Basic Acoustic Guitar Setup and Adjustments - How to adjust your Truss Rod

Author: Lachlan Bush  
Date Posted:18 November 2020 

What adjustments do acoustic guitars have?

Usually? Not much. When it comes to set up, the only thing you can usually do is to adjust the truss rod, without major modifications to the saddle and nut. Let's talk about that and go through it. 

Tune your Guitar

This is always the first step, no matter what. Get your guitar in tune, and stretch those strings out as much as possible. If you've never done that, check out our blog post here: How to stretch your strings

Measure your Action Height

Firstly, you need to measure your action height. Action height is the measurement in mm between the top of the 12th fret and the bottom of the string. A good measurement for an acoustic guitar is between 2.5-2.75 mm. looking below, you can see two different measurement types. First, we are using a standard ruler. You should use a metal ruler, that starts at 0 with no gap so that you can get an accurate measurement. 

You can see that this string height is slightly more than 2.5mm. Alternatively, you can also pick up an action height measurement tool, which tells you exactly the height required. You can see in this image, that the line just slightly shows below the 2.5mm. this gives a measurement of slightly more than 2.5mm 

If your measurement is out of alignment from this, you now need to:

Adjust your Truss Rod

To adjust your truss rod, you firstly need to look down the neck. If you look from the nut down, you can see which way the neck bends. If it is bending towards the blue line, the guitar neck has too much relief. if the neck is bent towards the red, it has too much tension. Once you have an idea of which way the neck is having an issue, there is another step to check it.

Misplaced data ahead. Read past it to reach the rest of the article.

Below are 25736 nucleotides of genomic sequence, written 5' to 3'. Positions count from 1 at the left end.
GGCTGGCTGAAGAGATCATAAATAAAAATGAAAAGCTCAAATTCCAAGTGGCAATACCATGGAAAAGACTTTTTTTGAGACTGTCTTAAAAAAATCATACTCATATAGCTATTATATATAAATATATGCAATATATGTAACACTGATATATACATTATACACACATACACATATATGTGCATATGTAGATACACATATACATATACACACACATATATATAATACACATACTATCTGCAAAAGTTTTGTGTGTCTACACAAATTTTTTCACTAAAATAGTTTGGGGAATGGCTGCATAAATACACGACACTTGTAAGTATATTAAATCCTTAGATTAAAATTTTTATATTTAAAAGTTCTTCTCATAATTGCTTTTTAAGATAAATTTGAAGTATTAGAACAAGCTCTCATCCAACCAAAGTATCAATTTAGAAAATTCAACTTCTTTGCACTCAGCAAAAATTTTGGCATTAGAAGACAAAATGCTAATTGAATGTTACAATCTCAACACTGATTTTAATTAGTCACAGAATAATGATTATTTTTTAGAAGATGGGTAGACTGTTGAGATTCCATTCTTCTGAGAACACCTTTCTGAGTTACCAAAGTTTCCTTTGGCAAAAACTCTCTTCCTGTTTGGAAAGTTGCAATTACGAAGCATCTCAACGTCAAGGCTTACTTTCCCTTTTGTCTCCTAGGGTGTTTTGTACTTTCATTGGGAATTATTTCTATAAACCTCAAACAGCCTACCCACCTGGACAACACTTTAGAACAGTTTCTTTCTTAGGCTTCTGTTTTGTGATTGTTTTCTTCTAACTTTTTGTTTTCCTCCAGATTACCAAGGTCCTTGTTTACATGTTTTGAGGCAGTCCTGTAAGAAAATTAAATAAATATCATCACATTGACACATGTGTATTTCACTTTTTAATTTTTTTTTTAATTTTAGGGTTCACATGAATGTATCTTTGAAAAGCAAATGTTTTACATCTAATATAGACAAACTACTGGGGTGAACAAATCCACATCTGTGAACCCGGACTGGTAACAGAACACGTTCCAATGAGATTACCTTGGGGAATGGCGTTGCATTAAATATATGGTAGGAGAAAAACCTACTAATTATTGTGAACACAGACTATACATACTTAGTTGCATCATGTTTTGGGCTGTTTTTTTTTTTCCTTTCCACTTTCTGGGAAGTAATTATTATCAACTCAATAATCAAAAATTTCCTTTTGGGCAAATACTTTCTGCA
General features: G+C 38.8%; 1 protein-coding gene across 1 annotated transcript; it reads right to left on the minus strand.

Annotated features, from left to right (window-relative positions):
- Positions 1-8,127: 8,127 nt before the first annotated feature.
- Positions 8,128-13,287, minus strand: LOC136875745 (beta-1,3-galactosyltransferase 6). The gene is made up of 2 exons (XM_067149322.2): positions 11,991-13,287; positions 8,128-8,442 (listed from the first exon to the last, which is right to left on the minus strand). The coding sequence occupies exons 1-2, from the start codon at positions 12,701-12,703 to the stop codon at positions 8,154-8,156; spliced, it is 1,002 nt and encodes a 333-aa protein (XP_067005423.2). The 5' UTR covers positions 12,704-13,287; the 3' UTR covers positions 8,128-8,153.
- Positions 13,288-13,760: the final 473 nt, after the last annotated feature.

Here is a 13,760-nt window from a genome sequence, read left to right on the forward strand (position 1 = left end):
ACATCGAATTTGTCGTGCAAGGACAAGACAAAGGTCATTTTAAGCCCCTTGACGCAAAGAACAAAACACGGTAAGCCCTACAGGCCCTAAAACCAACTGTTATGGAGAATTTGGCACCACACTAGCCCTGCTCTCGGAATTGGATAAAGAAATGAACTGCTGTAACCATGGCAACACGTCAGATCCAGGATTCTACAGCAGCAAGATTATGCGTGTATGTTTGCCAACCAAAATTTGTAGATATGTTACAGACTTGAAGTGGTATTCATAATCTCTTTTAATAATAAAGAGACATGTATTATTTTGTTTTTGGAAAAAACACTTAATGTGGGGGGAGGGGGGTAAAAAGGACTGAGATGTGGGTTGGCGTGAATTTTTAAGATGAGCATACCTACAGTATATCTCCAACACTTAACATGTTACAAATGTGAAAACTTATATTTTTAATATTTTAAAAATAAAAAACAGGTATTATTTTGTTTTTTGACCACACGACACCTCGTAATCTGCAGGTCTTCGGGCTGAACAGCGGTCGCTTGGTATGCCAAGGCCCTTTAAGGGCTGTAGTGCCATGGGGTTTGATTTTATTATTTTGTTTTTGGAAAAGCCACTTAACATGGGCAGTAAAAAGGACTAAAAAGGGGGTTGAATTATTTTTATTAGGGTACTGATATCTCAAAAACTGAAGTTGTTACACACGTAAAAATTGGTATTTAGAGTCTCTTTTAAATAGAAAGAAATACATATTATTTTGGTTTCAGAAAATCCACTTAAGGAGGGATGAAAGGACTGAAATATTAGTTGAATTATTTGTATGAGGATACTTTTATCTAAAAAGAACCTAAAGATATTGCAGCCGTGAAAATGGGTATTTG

Next, you need to place one finger on the 1st fret, and one finger on the last fret. You can use a capo for the 1st fret if you want. If you now look at the 8th fret, you can tell which way the neck is bending. If there is a large gap at the 8th fret, with the string held down, that means the neck definitely has too much relief. If the string is touching the fret, or even being bent by the fret, the neck has too much tension. On a truss rod, when adjusting the neck, you turn the Allen key anti-clockwise to add relief and clockwise to add tension. 

Please note, you should never turn the truss rod more than 1/4 of a turn at a time. Making big adjustments can break your guitar. 

When you have added the required change, retune the guitar, and recheck the neck. If the neck is straight, check the action height. 

If your action height is still too far out of adjustment (not between 2.5-2.75mm), the bridge/nut needs to be adjusted. Bridge adjustment is when overall action height is too high, whereas Nut adjustment is only when the strings are too high at the Nut only. Bridge and Nut adjustment can only be done manually, and this is probably something better left to a luthier. If your neck is adjusted and your guitar is tuned, that is usually as far as you need to go. 

Check out our video below by Artist Guitars founder and CEO, Ian, on how to adjust your truss rod. 

 

 

Thanks for reading this blog! To give you even more great content, check out our pages. 

I hope this article has helped. if you need any assistance please email:

sales@artistguitars.com.au or call us on 1300 489 816


© Artist Guitars 2020

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